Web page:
Salmon with a Southern Accent

Charboneau_Aug_7_salmonmain_post.jpg

Photo by Regina Charboneau


To try seared salmon with bacon-molasses vinaigrette, click here for the recipe.

After attending several Southern universities in the mid-'70s, I decided to head north to Alaska with a group of friends from Louisiana State University. My goal was to earn money to go to cooking school in Paris. We did not use the word "culinary" then; it was "cooking," and there were very few, if any, women in the kitchen in the early days of my cooking career.

In retrospect I'm sure that I aged my parents about 20 years in a year's time. The phone call they received was something like, "Guess what? I have a job cooking at a construction camp in the bush of Alaska."

My parents gave me free rein for adventure; Alaska gave me the opportunity to go school in Paris; and Paris made me brave enough to open my restaurant in San Francisco.

Now that I am a mother, I cannot imagine the scramble of words in my mother's brain: "Construction camp...Construction workers...My daughter...Wilderness...Yikes!" Thirty years later, as I sit writing a blog on my Mac in Natchez, Miss., it is obvious we all survived my adventures.

Alaska was a lot of things to me. It was the place I where I transformed from protected Southern belle to self-sufficient woman. Cooking out in the bush was a growing experience itself. It was the place where I genuinely learned to appreciate the beauty of nature. I never became an "outdoors person," but I loved the experience to learn enough to know my idea of going into the wild would be going to nightclubs in San Francisco, Paris, or New York.

Alaska also let me experience salmon in every possible way one person might: cooked, pickled, cured, dried, and smoked. As always, I adapted to my new environment--the "bush of Alaska"--Egegik, Kokhanok, and my favorite, Chignik Lake. I even learned and enjoyed salmon fishing. Although I grew up pronouncing it "sal-mon."

Like many things in life, I did not think I liked sal-mon until I tried it. If you are going to try something you don't think you have a taste for, try it at the highest level before you decide. For example: caviar, beluga; ballet, Zakharova; opera, Jessye Norman. And salmon? Wild-caught and fresh.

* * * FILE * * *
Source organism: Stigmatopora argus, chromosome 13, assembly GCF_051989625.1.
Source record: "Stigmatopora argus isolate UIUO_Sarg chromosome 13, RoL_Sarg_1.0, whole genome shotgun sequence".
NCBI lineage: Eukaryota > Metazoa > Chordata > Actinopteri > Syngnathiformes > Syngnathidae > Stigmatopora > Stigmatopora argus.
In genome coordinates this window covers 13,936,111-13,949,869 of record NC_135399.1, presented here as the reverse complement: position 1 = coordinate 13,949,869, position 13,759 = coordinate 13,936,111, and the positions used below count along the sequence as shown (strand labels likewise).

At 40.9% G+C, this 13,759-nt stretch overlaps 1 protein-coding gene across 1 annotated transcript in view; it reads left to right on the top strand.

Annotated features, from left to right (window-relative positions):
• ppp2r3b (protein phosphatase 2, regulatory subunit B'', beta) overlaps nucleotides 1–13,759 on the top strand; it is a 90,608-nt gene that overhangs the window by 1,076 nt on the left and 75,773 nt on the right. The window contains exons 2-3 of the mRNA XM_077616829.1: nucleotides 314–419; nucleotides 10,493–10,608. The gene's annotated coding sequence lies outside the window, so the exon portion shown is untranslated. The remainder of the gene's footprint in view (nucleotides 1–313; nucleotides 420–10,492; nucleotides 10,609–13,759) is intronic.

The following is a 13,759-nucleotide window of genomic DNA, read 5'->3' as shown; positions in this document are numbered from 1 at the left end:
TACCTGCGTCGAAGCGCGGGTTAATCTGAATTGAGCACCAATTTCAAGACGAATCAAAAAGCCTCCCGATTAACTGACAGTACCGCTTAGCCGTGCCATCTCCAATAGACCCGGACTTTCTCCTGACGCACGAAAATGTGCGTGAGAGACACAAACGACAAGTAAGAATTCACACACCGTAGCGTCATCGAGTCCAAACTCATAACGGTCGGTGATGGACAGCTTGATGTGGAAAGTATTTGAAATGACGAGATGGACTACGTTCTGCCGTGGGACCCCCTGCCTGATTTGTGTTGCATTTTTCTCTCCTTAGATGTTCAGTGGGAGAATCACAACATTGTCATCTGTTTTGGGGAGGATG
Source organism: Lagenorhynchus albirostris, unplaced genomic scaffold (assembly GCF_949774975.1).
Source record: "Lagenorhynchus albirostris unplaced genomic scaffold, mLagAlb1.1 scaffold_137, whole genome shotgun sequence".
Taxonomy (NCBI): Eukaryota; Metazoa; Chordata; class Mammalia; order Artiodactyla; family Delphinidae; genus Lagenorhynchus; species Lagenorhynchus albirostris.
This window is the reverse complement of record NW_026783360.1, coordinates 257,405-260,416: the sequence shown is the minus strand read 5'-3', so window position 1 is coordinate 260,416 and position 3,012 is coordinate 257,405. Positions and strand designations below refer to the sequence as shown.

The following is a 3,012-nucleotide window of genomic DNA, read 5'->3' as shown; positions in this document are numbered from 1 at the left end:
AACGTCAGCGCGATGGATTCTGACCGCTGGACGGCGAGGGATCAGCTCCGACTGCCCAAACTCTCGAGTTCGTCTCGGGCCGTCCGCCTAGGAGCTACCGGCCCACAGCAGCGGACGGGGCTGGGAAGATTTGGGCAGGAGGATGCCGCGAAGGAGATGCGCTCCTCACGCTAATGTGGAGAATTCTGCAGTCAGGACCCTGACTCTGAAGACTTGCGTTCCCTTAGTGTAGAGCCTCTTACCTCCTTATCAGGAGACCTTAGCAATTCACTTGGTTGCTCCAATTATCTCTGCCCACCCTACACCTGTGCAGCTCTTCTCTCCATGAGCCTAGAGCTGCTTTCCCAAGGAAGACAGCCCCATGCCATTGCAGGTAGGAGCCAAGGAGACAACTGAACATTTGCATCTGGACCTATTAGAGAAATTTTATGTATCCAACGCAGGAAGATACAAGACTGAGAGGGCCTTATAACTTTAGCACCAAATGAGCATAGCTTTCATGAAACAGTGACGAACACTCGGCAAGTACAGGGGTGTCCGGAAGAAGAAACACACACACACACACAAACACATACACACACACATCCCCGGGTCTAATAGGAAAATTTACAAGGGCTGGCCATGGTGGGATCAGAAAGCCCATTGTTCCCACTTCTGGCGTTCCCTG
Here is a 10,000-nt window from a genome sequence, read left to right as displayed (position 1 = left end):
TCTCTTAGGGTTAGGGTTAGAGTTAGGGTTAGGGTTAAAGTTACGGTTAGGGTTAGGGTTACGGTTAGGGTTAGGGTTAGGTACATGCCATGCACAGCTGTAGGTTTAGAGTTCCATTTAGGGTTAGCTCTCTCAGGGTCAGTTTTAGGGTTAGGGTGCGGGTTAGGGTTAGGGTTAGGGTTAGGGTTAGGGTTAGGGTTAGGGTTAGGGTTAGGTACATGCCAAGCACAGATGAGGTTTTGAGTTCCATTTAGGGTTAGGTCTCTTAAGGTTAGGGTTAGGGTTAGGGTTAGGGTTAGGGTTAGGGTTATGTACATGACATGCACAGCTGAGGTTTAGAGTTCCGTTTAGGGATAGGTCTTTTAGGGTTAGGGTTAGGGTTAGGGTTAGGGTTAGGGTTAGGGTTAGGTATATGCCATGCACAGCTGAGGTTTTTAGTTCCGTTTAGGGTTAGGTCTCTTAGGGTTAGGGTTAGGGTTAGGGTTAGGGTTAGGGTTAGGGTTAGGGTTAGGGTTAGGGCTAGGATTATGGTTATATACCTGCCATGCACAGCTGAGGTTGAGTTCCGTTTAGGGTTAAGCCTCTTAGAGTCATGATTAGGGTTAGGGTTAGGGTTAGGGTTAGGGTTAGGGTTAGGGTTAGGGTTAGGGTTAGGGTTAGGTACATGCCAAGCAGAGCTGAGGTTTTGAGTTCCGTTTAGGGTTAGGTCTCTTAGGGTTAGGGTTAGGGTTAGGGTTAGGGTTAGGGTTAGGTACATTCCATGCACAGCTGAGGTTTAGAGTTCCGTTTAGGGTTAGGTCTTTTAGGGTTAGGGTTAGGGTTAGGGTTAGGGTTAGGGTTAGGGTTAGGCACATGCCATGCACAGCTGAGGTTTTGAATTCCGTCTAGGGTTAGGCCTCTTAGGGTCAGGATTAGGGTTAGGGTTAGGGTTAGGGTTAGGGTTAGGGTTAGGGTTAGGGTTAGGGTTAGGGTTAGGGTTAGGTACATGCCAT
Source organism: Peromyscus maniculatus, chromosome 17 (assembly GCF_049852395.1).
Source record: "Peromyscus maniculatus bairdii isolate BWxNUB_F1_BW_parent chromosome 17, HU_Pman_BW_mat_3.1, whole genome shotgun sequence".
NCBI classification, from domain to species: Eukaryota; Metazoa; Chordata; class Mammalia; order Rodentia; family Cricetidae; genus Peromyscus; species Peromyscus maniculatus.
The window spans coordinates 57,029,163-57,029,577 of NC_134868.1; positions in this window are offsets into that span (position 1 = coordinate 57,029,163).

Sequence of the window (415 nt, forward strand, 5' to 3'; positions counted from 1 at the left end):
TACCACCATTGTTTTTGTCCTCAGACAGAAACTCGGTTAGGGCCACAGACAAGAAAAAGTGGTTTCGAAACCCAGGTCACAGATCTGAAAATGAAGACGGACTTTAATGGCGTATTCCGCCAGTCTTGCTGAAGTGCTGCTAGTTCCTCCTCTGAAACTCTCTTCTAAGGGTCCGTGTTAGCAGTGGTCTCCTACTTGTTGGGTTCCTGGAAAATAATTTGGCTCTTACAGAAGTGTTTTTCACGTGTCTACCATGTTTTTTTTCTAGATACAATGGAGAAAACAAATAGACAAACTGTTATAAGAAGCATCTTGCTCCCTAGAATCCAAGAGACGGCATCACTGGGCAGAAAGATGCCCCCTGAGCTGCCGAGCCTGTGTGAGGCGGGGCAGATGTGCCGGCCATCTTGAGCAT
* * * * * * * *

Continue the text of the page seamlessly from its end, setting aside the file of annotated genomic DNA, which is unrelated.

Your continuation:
My parents gave me free rein for adventure; Alaska gave me the opportunity to go school in Paris; and Paris made me brave enough to open my restaurant in San Francisco. Having a restaurant and offering a daily "fish du jour," I experimented with salmon many a day.

No matter how much I tried to stray from my Southern roots, I couldn't, and even my favorite salmon recipes ended up with a Southern accent. Two of my favorite recipes were grilled salmon in my father's black pepper marinade that he used for poach oysters and my recipe for seared salmon with a bacon-molasses vinaigrette.

Recipe: Seared Salmon with Bacon-Molasses Vinaigrette

Presented by

Regina Charboneau is the owner of Twin Oaks Bed & Breakfast in Natchez, Mississippi. She is the author of Regina's Table at Twin Oaks. More

Regina Charboneau is the owner of Twin Oaks Bed & Breakfast in Natchez, Mississippi. She is the author of two cookbooks: A Collection of Seasonal Menus & Recipes from Regina's Kitchen and Regina's Table at Twin Oaks.

The Blacksmith: A Short Film About Art Forged From Metal

"I'm exploiting the maximum of what you can ask a piece of metal to do."

Join the Discussion

After you comment, click Post. If you’re not already logged in you will be asked to log in or register.

blog comments powered by Disqus

Video

Riding Unicycles in a Cave

"If you fall down and break your leg, there's no way out."

Video

Carrot: A Pitch-Perfect Satire of Tech

"It's not just a vegetable. It's what a vegetable should be."

Video

An Ingenious 360-Degree Time-Lapse

Watch the world become a cartoonishly small playground

Video

The Benefits of Living Alone on a Mountain

"You really have to love solitary time by yourself."

Video

The Rise of the Cat Tattoo

How a Brooklyn tattoo artist popularized the "cattoo"

More in Health

From This Author

Just In